Can I buy a tire size different from the one that was original equipment on my vehicle?
For maximum safety, Michelin recommends only replacing your tires with the same size recommended by the vehicle manufacturer.
Hopefully Some advice
- Never choose a tire that is smaller in size or has less load-carrying capacity than the tire that came with the vehicle.
- Tires should always be replaced with the same size designation — or approved options — as recommended by the vehicle manufacturer.
- The correct tire size designated for your vehicle should always be verified with the information in your vehicle owner’s manual in the glove compartment or on the tire information sticker on your driver’s side door.
Can I mix different types of tires?
- For maximum safety and best all-around performance, the same type of tire should always be used on all wheel positions.
- Mixing tires of different size designations, constructions, and stages of wear may affect vehicle handling and stability.
- The one exception to this rule are vehicles that were intentionally fitted by the vehicle manufacturer with different size tires on the front and rear axles.
Four-wheel drive vehicles
If no instructions for tire mixing appear in the vehicle owner’s manual, adhere to the following guidelines:
- Do not mix sizes. All four tires must be the same tire size.
- Do not mix radial and bias-ply tires. All four must be either radial or bias-ply.
- Be sure that the outside circumferences of all four tires are within 2,5 cm (1") of each other.
- Do not mix tread patterns, such as all-terrain and all-season.
Don’t mix radial and non-radial tires
- However, if mixing tires is unavoidable, the two radials must be installed on the rear axle and the two non-radials on the front axle.
Can I buy tires with different speed ratings?
Yes you can buy tires with equal or greater speed ratings than your original equipment tires.
However, tire speed ratings make a difference not only in regards to speed, but in regards to ride comfort, wear, and cornering ability.
The impact of a higher speed rating:
- Typically, the higher the speed rating, the better the grip and stopping power, but the lower the tread life.
The impact of a lower speed rating:
Although we don’t recommend it, if you use a tire with a speed rating lower than your vehicle’s original tires, you will reduce your vehicle’s top speed limit to the tires’ speed rating. The handling of a performance vehicle may be different when the replacement tires are not the same speed rating. Refer to the vehicle owner’s manual to identify any tire speed rating restriction that could affect operation of the vehicle.
Can you mix different speed ratings on your vehicle?
For best performance, use the same size and type of tire on all four wheel positions. But if you do mount tires with different speed ratings on your vehicle, make sure that:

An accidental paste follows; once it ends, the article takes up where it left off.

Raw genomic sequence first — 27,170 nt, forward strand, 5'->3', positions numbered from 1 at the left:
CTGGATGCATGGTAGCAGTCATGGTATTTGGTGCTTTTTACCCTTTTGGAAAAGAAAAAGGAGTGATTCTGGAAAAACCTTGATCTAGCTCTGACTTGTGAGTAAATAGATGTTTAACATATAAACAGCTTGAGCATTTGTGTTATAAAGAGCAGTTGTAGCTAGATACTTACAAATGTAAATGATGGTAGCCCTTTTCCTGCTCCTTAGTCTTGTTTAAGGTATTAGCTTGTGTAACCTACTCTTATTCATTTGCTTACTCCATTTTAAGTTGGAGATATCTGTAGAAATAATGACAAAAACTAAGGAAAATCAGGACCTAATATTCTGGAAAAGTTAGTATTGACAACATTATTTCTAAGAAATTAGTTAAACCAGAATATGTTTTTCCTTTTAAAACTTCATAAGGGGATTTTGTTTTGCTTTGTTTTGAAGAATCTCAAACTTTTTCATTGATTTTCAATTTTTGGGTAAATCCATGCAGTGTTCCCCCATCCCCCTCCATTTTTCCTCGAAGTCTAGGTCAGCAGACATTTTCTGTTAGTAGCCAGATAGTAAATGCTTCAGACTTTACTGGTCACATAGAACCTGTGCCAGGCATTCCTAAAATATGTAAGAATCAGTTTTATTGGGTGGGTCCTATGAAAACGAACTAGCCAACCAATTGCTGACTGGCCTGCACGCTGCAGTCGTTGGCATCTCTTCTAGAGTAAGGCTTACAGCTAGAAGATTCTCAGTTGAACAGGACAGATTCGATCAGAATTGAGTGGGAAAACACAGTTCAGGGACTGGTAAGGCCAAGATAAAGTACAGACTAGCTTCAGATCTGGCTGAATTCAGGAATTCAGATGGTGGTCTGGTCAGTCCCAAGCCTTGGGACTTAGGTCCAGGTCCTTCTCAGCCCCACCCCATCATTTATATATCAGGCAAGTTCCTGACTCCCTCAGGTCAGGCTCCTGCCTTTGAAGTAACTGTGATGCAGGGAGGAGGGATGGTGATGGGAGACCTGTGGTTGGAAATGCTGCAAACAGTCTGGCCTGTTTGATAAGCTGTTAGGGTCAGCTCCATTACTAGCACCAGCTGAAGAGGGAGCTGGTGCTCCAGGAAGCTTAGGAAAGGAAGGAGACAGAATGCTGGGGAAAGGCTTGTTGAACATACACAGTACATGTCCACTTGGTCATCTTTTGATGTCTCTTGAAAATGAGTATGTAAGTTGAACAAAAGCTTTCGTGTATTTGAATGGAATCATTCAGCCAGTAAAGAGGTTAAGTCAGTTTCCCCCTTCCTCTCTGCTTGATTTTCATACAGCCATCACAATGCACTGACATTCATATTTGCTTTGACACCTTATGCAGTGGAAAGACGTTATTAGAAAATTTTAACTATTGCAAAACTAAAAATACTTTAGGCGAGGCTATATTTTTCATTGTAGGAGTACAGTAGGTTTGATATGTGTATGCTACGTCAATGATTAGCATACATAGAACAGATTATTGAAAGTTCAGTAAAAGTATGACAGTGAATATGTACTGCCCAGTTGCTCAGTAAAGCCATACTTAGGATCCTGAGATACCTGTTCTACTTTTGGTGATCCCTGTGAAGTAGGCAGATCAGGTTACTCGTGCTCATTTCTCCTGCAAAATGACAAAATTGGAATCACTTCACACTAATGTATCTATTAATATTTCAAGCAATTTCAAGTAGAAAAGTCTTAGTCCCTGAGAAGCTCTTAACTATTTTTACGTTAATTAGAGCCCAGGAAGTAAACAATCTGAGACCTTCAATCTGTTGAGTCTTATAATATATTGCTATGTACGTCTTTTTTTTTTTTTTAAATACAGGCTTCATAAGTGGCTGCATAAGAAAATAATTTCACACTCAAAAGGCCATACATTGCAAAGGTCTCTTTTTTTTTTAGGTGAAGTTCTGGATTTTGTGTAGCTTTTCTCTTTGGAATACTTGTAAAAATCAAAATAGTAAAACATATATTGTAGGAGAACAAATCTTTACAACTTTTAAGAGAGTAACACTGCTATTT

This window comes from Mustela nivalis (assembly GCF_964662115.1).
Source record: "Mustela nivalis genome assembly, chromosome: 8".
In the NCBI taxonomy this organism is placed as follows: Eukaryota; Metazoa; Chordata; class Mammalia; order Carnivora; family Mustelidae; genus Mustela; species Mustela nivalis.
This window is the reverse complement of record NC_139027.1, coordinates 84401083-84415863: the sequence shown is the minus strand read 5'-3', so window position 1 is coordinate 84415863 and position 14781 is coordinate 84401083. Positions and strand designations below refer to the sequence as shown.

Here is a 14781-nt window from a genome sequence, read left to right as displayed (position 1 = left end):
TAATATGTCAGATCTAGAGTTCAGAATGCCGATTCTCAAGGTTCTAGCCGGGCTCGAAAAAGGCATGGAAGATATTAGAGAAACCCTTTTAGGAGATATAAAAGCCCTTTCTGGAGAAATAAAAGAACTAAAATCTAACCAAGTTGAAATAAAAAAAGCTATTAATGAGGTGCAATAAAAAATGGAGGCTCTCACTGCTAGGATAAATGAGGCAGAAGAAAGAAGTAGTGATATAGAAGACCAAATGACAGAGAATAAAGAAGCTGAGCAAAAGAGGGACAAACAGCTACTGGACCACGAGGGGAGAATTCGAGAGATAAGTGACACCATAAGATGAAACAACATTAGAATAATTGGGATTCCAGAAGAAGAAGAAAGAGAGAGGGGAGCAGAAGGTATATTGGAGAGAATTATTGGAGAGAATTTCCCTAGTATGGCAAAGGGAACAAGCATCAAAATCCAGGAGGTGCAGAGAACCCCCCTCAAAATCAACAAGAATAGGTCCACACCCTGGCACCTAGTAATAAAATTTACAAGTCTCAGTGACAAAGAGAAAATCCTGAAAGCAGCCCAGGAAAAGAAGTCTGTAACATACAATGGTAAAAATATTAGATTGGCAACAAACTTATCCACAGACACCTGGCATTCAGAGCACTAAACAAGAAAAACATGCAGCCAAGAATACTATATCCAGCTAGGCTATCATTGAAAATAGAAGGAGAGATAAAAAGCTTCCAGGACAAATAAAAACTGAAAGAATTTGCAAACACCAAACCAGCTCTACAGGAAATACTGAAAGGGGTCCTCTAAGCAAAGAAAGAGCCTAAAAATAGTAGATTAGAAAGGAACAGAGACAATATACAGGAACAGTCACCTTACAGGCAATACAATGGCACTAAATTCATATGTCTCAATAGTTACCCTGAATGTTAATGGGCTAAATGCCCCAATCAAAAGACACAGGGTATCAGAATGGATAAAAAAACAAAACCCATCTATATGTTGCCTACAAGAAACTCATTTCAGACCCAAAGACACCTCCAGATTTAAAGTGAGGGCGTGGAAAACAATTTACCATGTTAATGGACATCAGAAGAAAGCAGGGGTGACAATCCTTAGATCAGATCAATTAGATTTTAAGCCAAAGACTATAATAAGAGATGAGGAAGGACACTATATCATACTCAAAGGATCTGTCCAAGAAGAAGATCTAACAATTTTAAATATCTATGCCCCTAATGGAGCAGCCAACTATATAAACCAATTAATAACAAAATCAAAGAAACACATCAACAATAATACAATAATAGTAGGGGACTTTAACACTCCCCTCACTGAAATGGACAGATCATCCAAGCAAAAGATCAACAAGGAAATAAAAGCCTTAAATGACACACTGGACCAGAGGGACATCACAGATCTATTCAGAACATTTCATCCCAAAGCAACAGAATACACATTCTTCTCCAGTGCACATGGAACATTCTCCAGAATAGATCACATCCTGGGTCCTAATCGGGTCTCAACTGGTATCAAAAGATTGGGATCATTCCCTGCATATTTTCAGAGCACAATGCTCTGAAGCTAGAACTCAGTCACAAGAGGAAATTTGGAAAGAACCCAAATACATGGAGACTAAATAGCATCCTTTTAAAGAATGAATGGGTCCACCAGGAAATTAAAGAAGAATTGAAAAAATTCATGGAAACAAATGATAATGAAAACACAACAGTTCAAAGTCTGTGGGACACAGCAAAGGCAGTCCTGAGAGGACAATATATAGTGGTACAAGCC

- The lower speed-rated tires should always be placed on the front axle. This is to prevent potential over-steering (your vehicle doesn’t follow your steering, turns more sharply and may spin).
How to read speed ratings:
- Tire speed ratings range from A (the lowest) to Y (the highest). However, the chart is not completely in alphabetical order. For example, H for high speed is between U and V.
Can I mount tires with a different load capacity?
- You can only mount a tire of equivalent load or higher load than indicated for your vehicle.
- The higher the tire's load index number, the greater its load carrying capacity. Typically, the load indexes of the tires used on passenger cars and light trucks range from 70 to 130.
Can I mount just two new tires?
Yes – however, Michelin recommends replacing all four tires at the same time.
- When replacing only two new tires, be sure that the new tires are the same size and tire type as the current tires.
- Make sure that the dealer always installs the new tires on the rear axle of the vehicle. The new tires will provide better grip in wet conditions than your older tires. This will help reduce the potential for the vehicle to fishtail and lose stability in wet conditions
Should I buy used tires?
Avoid used tires. You can never know what hazards and abuse a previously owned tire has suffered. Internal damage can lead to dangerous tire failure.
What is my tire's production date (DOT)?
Department of Transportation Safety Code
After the DOT insignia is your tire’s identification number:
- The tire’s manufacturer and plant code where the tire was manufactured (two numbers or letters).
- The week the tire was manufactured (the ninth and tenth characters)
- The year the tire was manufactured (the final number(s))
DOT signifies that the tire complies with the United States Department of Transportation and Transport Canada tire safety standards and is approved for highway use.
DOT M5H3 459X 065
The first two digits following DOT designate the tire's manufacturer and plant code. The third and fourth characters denote the tire size. The fifth, sixth, seventh and eighth (optional) characters identify the brand and other significant characteristics of the tire. The ninth and tenth characters denote the week the tire was produced. The final number(s) signifies the year in which the tire was manufactured.
For Michelin brand tires, DOT markings related to the week and year of production will have an additional symbol for the decade of the 1990s. It will be shown as a triangle following these last three numbers.
Beginning in year 2000, an additional digit was added to the serial number to allow the year of production to have two digits.